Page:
Oppenheimer’s Cillian Murphy Bunt Out on Prop Cigarettes
We’re very familiar, especially here at Breathe California Sacramento Region, with the dangers of smoking cigarettes. We know that cigarettes can cause disability, disease, and death, so much so, that 110 Californian’s die every day at the hands of the tobacco industry. From research in recent years, we also know that frequent exposure to tobacco on screens make youth three times more likely to start vaping. We even run a volunteer program called Smoke-Free Screens that focuses on screening popular movies, tv shows, music videos, and online content for tobacco imagery, then report that data to the Smoke-Free Media website, https://smokefreemedia.ucsf.edu/. What we don’t spend a lot of focusing on, however, are the prop cigarettes and tobacco that is being used in the filming of the media that we review or the health impacts of those products.
That is until Cillian Murphy recently stated in an interview that he was tired of playing the role of heavy smokers, declaring, “my next character will not be a smoker, they can’t be good for you. Even herbal cigarettes have health warnings now”. Murphy plays heavy smoker, Thomas Shelby, in the BBC series Peaky Blinders and has consumed an estimated 18,000 prop cigarettes throughout the show’s six season run, or 3,000 prop cigarettes every season. In Oppenheimer, Murphy plays scientist J. Robert Oppenheimer who was another heavy smoker. The real J. Robert Oppenheimer smoked around 100 cigarettes a day and died from throat cancer at age 62. According to our analysis, the Oppenheimer movie showed cigarettes 104 times and pipes 33 times, totaling 137 instances of tobacco throughout the movie. This leads to 4,187,063,090 tobacco impressions on the public – based on the number of views that film has received at the time of publishing our review. Both Murphy and his co-star, Emily Blunt, use cigarettes in the film.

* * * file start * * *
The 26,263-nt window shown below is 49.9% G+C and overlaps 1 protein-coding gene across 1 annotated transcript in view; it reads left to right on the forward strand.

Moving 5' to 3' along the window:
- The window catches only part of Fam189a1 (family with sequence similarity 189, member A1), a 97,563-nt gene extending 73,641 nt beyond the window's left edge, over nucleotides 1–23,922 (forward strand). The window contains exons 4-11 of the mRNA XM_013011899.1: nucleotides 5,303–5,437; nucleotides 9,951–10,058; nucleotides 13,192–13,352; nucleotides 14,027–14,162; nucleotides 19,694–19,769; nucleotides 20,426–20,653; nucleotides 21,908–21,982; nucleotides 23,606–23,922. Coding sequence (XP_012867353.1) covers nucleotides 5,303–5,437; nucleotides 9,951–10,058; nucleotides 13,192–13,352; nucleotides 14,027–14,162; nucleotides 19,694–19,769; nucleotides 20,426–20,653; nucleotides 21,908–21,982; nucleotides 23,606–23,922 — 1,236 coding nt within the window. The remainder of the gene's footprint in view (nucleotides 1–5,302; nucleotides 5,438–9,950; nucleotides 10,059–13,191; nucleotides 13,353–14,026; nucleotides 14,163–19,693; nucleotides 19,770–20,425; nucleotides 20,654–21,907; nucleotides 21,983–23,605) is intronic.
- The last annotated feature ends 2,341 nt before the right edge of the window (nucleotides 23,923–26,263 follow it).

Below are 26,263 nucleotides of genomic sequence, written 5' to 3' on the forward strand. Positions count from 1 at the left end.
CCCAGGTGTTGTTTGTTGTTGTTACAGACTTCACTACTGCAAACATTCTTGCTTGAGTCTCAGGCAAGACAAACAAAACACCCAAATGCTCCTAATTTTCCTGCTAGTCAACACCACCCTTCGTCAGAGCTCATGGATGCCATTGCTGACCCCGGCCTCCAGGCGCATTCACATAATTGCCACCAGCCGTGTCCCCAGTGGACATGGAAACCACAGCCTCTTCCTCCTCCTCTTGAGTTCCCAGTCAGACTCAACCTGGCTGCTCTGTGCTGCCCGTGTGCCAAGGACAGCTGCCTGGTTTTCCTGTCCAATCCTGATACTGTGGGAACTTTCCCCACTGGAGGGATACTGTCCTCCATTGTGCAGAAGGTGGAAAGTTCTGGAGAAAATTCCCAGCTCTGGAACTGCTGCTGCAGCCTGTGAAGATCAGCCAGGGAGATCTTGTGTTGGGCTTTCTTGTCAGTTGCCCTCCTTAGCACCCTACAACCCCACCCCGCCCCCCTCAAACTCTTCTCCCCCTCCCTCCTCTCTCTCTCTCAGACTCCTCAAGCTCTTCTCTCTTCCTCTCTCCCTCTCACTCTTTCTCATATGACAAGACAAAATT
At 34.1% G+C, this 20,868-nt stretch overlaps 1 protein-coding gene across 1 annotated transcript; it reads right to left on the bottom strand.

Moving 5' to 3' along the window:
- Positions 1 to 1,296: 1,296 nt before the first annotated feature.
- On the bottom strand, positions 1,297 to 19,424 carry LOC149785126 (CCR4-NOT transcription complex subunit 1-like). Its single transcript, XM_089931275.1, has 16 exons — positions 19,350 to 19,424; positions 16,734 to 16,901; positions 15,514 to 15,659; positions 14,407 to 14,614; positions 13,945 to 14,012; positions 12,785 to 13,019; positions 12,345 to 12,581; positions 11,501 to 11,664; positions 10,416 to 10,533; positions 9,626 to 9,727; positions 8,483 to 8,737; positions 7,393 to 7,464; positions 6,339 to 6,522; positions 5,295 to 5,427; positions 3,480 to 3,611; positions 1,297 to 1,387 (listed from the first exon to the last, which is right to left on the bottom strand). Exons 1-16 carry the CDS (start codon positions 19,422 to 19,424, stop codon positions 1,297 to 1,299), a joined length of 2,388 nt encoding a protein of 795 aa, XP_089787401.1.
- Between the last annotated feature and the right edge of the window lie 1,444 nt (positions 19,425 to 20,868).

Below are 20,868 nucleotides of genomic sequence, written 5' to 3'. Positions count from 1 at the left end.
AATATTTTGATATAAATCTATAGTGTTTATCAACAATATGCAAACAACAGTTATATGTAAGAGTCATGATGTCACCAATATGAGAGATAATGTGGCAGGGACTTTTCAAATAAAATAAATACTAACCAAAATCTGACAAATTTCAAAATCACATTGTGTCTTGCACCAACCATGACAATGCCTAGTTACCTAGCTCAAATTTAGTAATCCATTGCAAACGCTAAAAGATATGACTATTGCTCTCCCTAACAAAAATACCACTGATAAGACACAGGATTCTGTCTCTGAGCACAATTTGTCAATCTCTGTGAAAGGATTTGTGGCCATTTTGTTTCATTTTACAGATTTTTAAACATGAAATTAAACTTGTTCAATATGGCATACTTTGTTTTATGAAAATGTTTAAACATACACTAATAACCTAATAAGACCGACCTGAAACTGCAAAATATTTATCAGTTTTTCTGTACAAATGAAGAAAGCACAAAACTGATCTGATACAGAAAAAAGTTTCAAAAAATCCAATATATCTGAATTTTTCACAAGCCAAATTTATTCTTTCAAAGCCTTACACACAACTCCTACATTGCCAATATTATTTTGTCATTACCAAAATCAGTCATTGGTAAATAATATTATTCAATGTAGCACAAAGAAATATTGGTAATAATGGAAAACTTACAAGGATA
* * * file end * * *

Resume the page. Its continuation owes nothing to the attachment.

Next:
Murphy isn’t the first actor to have issues with the tobacco his character used. Benedict Cumberbatch suffered from nicotine poisoning while filming The Power of the Dog where he plays Phil Burbank, a rancher in 1920s Montana who smoked hand-rolled cigarettes, sharing “Filterless rollies, just take after take after take … When you have to smoke a lot, it genuinely is horrible”. Gary Oldman also contracted nicotine poisoning after smoking an estimated $20,000 worth of cigars portraying Winston Churchill in Darkest Hour. Oldman explained the choice to use real cigars over prop cigars stating, “There’s no way of avoiding it, really. They don’t make the fake cigars, they don’t burn the same way”.
While the Screen Actors Guild (SAG-AFTRA) has strict guidelines around actors working in smoke, there are no restrictions on whether real or prop tobacco products are used. According to SAG-AFTRA employment contracts contain a check-box to indicate if the project requires work in smoke and the producer must provide each performer with a Material Specification Data Sheet that lists any hazardous materials or products. Actors may still make the choice to use real tobacco products in some productions. Many productions chose to use prop tobacco products, which seem like they would be less dangerous than the real thing. Most prop tobacco products, especially cigarettes, are typically made with herbs and plants like ginseng, vanilla, clover, marshmallow leaves, rose petals, and lavender. However, just like real cigarettes, these herbal alternatives still produce tar, carbon monoxide, and other carcinogenic toxins. They can also irritate the lungs and throat, just like their tobacco counterparts. There is much less research on the long-term health effects of smoking herbal cigarettes or excessive use like actors may experience.
Cillian Murphy’s distaste for playing characters who are heavy smokers is encouraging and we hope to see more actors making that choice as well. Over 60% of the most popular TV shows with 15–24-year-olds in 2021 contained depictions of tobacco use, as well as nearly half (47%) of top-rated films in 2021, 17 of which were rated PG or PG-13. Movies that contain frequent depictions of tobacco use, like Oppenheimer, are influencing youth to start smoking and vaping at higher rates and it is up to the entertainment industry leaders and actors to reduce the amount of tobacco on screens.